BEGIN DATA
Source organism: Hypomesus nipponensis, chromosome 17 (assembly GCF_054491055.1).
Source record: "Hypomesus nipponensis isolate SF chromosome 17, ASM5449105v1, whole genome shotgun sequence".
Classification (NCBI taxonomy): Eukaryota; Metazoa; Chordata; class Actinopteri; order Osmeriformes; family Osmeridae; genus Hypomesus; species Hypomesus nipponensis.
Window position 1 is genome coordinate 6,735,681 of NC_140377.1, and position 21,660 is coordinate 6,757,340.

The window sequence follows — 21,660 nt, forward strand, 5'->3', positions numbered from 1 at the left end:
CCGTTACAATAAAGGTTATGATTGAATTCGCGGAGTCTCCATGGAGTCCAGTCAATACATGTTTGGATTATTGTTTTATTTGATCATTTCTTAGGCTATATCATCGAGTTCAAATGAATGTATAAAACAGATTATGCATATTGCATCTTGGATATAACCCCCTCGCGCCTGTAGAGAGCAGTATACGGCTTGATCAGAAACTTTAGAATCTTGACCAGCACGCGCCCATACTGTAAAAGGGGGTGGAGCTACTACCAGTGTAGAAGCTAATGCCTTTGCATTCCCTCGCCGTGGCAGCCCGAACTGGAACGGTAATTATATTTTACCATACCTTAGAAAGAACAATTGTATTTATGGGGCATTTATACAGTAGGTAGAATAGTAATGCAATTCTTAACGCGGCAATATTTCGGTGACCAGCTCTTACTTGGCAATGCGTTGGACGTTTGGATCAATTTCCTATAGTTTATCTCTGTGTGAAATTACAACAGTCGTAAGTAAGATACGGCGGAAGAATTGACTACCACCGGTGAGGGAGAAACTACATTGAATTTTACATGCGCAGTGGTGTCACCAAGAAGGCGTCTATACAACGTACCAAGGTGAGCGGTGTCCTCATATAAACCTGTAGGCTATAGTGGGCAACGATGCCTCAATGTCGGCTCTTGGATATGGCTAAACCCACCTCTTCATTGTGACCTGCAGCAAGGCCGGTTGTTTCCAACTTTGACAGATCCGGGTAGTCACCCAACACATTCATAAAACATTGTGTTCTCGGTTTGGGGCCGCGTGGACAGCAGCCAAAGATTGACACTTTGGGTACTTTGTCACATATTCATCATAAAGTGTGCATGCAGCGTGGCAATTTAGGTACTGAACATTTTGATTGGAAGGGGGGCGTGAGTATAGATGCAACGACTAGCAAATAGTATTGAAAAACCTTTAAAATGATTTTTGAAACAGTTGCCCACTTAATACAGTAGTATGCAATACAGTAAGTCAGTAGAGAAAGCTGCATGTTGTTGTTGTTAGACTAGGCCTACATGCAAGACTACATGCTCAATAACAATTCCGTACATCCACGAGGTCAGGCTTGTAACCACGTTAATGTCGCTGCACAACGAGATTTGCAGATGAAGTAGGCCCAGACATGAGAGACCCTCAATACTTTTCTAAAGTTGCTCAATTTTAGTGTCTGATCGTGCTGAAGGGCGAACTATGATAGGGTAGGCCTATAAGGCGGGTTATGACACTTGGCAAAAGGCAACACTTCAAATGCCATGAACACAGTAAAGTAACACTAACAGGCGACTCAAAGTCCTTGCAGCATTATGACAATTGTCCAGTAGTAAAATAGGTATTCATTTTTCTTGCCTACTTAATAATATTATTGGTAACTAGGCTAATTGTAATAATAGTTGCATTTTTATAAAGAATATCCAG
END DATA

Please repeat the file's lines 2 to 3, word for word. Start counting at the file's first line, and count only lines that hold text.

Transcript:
Source record: "Hypomesus nipponensis isolate SF chromosome 17, ASM5449105v1, whole genome shotgun sequence".
Classification (NCBI taxonomy): Eukaryota; Metazoa; Chordata; class Actinopteri; order Osmeriformes; family Osmeridae; genus Hypomesus; species Hypomesus nipponensis.